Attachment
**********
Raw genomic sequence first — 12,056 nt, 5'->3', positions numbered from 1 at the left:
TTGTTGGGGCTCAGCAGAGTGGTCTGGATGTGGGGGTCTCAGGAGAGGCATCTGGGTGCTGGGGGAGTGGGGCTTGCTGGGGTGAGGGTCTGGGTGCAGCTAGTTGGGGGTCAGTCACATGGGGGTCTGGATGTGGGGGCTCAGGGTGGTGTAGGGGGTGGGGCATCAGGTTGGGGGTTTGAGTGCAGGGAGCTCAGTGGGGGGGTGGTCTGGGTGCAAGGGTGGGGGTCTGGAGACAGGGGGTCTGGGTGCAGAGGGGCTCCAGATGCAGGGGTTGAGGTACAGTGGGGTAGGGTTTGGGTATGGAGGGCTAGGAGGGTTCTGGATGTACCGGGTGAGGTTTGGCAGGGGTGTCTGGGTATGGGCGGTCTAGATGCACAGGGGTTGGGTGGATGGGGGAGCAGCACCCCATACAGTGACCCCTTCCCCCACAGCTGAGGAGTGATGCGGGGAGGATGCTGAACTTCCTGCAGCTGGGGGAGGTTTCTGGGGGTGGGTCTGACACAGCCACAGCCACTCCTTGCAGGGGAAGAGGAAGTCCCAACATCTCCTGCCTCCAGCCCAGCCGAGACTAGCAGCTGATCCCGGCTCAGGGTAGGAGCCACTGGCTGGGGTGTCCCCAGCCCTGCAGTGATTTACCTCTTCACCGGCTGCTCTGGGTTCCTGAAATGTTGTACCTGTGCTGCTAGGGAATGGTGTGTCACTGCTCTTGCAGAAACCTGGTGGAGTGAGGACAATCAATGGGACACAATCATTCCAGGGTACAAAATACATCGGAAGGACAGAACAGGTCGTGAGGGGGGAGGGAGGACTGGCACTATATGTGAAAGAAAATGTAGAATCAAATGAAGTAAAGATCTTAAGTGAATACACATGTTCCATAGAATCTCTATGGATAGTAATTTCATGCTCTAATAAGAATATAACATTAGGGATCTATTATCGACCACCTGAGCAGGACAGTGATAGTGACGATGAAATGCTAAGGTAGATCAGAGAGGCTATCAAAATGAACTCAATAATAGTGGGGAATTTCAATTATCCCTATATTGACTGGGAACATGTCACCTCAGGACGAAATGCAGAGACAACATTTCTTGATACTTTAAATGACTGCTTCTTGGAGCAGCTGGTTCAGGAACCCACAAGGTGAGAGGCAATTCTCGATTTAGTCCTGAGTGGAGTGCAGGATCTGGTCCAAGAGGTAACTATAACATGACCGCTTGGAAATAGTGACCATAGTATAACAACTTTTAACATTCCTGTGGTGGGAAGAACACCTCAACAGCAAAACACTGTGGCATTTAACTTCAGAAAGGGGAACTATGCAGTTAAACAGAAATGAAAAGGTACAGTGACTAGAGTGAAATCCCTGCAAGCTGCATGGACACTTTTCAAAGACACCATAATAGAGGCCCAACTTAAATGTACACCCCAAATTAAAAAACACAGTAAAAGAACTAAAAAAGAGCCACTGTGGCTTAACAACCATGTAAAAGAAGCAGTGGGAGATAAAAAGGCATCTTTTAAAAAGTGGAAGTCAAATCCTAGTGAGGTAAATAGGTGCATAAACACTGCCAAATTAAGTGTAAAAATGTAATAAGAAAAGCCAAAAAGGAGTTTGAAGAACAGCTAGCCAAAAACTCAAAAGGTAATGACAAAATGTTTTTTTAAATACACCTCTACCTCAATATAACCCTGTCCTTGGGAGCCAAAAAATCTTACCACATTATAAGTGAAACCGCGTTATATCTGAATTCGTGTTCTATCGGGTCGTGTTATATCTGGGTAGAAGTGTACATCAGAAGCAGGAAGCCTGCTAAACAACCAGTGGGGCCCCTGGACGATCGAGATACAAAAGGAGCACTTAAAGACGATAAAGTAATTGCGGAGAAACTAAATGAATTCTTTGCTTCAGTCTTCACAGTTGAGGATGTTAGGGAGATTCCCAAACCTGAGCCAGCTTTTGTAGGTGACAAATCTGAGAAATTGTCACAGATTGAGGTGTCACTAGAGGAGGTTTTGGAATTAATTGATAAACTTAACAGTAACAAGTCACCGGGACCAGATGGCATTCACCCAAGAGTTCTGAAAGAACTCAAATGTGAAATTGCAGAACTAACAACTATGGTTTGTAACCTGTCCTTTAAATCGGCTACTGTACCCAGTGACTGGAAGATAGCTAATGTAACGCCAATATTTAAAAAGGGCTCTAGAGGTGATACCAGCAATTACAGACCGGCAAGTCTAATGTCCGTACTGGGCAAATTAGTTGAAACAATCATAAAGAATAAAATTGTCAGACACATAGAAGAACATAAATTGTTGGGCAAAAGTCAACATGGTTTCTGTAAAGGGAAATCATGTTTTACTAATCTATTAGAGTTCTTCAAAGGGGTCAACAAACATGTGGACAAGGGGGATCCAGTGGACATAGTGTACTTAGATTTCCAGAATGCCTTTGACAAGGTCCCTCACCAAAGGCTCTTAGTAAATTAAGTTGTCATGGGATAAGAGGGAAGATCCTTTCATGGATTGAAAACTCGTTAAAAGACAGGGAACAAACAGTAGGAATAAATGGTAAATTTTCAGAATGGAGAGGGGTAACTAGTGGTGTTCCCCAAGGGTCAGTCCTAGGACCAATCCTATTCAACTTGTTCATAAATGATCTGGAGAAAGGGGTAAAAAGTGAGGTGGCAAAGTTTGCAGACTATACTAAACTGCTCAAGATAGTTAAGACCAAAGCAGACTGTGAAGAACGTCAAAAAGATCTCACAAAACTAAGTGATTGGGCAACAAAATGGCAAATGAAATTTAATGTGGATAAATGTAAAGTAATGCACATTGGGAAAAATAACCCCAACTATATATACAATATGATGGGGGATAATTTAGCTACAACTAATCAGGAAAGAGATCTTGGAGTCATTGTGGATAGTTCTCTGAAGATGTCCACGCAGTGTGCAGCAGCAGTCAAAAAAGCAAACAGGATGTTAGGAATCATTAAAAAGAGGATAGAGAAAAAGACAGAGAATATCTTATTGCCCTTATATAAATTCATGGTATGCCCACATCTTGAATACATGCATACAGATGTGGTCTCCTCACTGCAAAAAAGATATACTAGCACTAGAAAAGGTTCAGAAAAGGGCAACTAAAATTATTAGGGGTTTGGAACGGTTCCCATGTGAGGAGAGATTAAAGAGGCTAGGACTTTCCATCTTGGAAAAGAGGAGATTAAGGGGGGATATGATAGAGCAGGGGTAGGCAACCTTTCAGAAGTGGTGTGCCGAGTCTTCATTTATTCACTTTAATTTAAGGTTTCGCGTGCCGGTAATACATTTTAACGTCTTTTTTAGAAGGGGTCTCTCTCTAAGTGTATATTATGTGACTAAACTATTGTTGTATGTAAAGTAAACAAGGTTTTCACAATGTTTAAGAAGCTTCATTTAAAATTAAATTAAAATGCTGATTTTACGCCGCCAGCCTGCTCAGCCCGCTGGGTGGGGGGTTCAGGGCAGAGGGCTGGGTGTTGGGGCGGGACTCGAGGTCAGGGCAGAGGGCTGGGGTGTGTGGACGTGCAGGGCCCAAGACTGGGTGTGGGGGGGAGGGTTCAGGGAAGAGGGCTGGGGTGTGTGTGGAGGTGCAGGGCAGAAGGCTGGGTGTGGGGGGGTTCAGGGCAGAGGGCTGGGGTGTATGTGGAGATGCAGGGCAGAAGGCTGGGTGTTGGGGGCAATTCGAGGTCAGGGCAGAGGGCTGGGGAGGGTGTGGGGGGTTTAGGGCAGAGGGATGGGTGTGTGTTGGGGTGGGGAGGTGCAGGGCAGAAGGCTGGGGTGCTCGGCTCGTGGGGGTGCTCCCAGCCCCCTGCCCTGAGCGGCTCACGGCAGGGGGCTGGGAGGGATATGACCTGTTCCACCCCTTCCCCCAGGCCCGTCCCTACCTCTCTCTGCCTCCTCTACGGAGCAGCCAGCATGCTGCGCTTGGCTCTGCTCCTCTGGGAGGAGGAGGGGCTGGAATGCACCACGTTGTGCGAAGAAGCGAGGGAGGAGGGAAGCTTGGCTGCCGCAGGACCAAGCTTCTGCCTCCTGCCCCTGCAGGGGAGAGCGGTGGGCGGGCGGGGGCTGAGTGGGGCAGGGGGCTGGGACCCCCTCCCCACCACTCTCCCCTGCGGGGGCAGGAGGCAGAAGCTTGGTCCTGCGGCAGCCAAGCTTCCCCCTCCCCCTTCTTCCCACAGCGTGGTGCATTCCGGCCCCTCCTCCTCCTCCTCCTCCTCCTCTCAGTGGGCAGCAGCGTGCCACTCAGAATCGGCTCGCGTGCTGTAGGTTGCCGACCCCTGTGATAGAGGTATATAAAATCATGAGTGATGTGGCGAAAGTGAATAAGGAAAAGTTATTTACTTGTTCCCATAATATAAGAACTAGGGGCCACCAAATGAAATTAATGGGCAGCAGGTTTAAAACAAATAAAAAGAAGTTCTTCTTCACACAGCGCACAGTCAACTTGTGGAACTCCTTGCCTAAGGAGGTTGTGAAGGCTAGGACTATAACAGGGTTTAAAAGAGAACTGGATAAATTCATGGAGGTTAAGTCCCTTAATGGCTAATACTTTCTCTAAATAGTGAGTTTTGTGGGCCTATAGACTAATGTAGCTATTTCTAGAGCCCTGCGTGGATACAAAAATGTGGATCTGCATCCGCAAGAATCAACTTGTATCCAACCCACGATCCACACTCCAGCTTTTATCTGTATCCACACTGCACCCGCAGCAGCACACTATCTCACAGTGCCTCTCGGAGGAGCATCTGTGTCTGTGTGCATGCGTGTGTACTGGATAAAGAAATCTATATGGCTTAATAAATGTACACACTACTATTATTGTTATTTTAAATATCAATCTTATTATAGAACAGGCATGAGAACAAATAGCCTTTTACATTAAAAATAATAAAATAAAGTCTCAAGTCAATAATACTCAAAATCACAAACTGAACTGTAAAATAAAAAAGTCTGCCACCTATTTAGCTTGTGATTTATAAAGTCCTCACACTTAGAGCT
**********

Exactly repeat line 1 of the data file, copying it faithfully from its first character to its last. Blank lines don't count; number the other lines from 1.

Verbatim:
Raw genomic sequence first — 12,056 nt, 5'->3', positions numbered from 1 at the left: